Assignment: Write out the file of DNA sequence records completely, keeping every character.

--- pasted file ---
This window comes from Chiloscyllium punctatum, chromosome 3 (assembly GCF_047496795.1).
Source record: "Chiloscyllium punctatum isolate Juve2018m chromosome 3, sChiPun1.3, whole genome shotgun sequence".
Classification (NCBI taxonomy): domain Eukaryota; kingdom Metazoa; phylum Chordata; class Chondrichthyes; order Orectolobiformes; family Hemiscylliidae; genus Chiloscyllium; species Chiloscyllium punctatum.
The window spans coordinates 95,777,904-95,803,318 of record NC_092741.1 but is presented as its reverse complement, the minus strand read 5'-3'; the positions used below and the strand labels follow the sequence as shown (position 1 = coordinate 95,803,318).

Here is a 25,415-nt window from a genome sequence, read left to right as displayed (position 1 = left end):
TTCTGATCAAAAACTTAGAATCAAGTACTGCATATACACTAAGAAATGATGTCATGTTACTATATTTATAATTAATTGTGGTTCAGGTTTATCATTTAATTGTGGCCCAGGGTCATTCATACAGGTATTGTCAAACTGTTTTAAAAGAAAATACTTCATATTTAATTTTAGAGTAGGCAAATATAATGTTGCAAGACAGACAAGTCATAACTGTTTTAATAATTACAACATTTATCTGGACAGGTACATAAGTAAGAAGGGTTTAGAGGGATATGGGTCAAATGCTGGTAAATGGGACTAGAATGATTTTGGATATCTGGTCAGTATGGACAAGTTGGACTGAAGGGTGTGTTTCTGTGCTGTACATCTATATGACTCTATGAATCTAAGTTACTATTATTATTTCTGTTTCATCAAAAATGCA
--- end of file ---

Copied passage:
This window comes from Chiloscyllium punctatum, chromosome 3 (assembly GCF_047496795.1).
Source record: "Chiloscyllium punctatum isolate Juve2018m chromosome 3, sChiPun1.3, whole genome shotgun sequence".
Classification (NCBI taxonomy): domain Eukaryota; kingdom Metazoa; phylum Chordata; class Chondrichthyes; order Orectolobiformes; family Hemiscylliidae; genus Chiloscyllium; species Chiloscyllium punctatum.
The window spans coordinates 95,777,904-95,803,318 of record NC_092741.1 but is presented as its reverse complement, the minus strand read 5'-3'; the positions used below and the strand labels follow the sequence as shown (position 1 = coordinate 95,803,318).

Here is a 25,415-nt window from a genome sequence, read left to right as displayed (position 1 = left end):
TTCTGATCAAAAACTTAGAATCAAGTACTGCATATACACTAAGAAATGATGTCATGTTACTATATTTATAATTAATTGTGGTTCAGGTTTATCATTTAATTGTGGCCCAGGGTCATTCATACAGGTATTGTCAAACTGTTTTAAAAGAAAATACTTCATATTTAATTTTAGAGTAGGCAAATATAATGTTGCAAGACAGACAAGTCATAACTGTTTTAATAATTACAACATTTATCTGGACAGGTACATAAGTAAGAAGGGTTTAGAGGGATATGGGTCAAATGCTGGTAAATGGGACTAGAATGATTTTGGATATCTGGTCAGTATGGACAAGTTGGACTGAAGGGTGTGTTTCTGTGCTGTACATCTATATGACTCTATGAATCTAAGTTACTATTATTATTTCTGTTTCATCAAAAATGCA